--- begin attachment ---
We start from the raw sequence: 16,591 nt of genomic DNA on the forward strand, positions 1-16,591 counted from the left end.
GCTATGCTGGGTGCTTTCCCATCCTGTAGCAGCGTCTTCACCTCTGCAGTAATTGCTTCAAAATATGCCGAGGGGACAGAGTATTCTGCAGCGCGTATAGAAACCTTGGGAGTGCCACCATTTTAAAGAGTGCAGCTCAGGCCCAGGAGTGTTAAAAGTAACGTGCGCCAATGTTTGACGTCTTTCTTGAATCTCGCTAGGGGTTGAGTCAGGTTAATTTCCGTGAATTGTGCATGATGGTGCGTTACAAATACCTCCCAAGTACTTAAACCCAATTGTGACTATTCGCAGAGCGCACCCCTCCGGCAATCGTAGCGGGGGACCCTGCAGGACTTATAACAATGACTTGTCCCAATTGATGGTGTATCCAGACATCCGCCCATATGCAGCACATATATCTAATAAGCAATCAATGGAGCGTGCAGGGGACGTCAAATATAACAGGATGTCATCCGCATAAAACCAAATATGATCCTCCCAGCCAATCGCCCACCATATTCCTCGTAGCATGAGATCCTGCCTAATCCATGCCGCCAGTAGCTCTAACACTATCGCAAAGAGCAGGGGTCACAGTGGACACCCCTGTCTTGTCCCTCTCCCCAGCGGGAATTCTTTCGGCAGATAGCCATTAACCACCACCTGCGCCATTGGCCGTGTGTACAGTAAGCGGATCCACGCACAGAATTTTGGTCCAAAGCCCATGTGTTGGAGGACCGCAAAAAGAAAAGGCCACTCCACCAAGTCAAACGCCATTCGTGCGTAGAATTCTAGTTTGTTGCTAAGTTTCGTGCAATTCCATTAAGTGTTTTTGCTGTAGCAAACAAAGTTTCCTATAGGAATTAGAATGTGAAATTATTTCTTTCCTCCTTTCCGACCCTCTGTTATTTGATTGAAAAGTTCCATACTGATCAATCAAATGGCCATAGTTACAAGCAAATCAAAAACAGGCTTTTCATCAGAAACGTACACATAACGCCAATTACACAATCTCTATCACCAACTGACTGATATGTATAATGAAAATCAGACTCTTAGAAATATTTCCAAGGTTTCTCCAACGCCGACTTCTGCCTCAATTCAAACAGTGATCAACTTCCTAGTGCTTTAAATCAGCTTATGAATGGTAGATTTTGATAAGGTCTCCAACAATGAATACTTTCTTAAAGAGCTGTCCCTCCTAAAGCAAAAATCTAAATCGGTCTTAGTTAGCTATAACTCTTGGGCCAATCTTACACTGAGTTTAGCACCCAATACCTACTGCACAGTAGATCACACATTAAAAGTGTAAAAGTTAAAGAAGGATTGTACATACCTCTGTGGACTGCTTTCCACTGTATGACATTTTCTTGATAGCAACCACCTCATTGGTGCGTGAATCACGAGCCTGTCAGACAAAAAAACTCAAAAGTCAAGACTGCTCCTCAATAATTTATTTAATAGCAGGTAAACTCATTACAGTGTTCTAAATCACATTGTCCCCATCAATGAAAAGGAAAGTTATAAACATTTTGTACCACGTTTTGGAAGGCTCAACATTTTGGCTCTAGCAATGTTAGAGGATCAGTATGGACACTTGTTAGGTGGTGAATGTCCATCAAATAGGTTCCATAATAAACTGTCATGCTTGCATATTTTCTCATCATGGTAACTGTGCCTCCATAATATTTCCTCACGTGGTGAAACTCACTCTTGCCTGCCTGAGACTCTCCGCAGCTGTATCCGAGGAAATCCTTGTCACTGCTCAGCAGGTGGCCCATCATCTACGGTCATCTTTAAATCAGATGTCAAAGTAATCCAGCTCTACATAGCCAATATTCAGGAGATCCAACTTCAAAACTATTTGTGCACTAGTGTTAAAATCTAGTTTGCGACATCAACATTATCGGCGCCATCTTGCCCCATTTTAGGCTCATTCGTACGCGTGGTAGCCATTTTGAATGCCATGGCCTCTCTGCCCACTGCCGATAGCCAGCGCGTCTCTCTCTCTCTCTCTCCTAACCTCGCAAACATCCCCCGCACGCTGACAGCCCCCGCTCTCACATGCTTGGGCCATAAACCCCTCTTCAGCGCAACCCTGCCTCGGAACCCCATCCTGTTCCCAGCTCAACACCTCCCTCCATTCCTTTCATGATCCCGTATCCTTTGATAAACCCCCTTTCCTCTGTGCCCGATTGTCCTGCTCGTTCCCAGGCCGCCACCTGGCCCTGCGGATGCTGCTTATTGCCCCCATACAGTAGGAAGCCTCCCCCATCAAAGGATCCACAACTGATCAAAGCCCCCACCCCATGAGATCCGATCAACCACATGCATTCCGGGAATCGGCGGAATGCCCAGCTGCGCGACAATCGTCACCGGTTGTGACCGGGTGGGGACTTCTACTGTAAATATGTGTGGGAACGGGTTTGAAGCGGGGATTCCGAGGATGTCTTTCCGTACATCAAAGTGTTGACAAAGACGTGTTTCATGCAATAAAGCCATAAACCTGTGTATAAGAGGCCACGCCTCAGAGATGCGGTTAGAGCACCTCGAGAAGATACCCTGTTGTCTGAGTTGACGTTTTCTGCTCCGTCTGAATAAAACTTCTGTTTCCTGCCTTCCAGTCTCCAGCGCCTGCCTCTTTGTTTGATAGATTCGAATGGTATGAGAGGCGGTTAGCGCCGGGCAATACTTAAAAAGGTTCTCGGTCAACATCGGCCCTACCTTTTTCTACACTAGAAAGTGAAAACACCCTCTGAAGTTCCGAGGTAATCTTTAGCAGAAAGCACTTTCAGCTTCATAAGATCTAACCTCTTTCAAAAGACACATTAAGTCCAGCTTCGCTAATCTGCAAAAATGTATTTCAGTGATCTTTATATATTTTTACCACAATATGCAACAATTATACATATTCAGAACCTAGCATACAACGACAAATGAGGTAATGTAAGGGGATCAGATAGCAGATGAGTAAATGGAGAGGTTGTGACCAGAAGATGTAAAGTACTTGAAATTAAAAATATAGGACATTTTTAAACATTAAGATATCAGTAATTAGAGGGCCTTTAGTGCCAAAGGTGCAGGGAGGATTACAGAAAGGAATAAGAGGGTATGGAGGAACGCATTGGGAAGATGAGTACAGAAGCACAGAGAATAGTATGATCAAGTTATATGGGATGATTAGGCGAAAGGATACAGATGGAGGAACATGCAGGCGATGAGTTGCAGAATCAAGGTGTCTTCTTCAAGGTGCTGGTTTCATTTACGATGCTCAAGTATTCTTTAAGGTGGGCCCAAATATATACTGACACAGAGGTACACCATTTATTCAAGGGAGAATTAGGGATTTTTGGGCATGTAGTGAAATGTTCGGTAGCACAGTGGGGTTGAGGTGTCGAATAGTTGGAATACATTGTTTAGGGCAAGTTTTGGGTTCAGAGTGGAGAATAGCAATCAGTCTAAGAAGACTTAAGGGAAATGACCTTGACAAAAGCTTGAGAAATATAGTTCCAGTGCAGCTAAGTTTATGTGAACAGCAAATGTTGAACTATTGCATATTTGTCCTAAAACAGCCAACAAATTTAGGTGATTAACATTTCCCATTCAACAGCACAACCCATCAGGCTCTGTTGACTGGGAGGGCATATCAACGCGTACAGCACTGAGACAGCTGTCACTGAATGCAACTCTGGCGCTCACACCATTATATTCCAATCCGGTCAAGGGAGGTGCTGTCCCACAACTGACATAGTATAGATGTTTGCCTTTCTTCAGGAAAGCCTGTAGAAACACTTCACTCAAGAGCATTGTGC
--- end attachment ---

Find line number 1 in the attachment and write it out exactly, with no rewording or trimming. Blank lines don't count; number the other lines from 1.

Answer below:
We start from the raw sequence: 16,591 nt of genomic DNA on the forward strand, positions 1-16,591 counted from the left end.